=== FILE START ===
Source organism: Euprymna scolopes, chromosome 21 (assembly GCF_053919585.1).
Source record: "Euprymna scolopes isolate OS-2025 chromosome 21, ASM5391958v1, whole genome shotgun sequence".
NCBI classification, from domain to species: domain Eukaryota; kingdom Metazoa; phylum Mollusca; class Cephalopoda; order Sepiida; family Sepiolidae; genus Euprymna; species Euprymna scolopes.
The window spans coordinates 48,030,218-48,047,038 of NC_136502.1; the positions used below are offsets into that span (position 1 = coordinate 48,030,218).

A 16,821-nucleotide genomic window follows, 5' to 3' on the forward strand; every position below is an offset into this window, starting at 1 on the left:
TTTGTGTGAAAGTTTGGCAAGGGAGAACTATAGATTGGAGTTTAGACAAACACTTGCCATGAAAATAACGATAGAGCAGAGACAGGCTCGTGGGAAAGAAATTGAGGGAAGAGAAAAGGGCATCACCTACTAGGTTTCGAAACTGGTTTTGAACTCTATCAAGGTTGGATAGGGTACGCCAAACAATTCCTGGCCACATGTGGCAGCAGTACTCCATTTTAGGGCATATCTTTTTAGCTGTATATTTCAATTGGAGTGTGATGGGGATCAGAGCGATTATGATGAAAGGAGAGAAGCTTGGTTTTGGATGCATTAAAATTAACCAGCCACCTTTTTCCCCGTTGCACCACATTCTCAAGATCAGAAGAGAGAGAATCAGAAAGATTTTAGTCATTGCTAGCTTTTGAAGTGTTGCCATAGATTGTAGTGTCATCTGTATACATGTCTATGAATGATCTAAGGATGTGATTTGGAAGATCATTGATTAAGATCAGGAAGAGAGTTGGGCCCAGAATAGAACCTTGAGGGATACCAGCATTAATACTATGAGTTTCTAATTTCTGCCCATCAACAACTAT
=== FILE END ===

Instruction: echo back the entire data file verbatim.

Source organism: Euprymna scolopes, chromosome 21 (assembly GCF_053919585.1).
Source record: "Euprymna scolopes isolate OS-2025 chromosome 21, ASM5391958v1, whole genome shotgun sequence".
NCBI classification, from domain to species: domain Eukaryota; kingdom Metazoa; phylum Mollusca; class Cephalopoda; order Sepiida; family Sepiolidae; genus Euprymna; species Euprymna scolopes.
The window spans coordinates 48,030,218-48,047,038 of NC_136502.1; the positions used below are offsets into that span (position 1 = coordinate 48,030,218).

A 16,821-nucleotide genomic window follows, 5' to 3' on the forward strand; every position below is an offset into this window, starting at 1 on the left:
TTTGTGTGAAAGTTTGGCAAGGGAGAACTATAGATTGGAGTTTAGACAAACACTTGCCATGAAAATAACGATAGAGCAGAGACAGGCTCGTGGGAAAGAAATTGAGGGAAGAGAAAAGGGCATCACCTACTAGGTTTCGAAACTGGTTTTGAACTCTATCAAGGTTGGATAGGGTACGCCAAACAATTCCTGGCCACATGTGGCAGCAGTACTCCATTTTAGGGCATATCTTTTTAGCTGTATATTTCAATTGGAGTGTGATGGGGATCAGAGCGATTATGATGAAAGGAGAGAAGCTTGGTTTTGGATGCATTAAAATTAACCAGCCACCTTTTTCCCCGTTGCACCACATTCTCAAGATCAGAAGAGAGAGAATCAGAAAGATTTTAGTCATTGCTAGCTTTTGAAGTGTTGCCATAGATTGTAGTGTCATCTGTATACATGTCTATGAATGATCTAAGGATGTGATTTGGAAGATCATTGATTAAGATCAGGAAGAGAGTTGGGCCCAGAATAGAACCTTGAGGGATACCAGCATTAATACTATGAGTTTCTAATTTCTGCCCATCAACAACTAT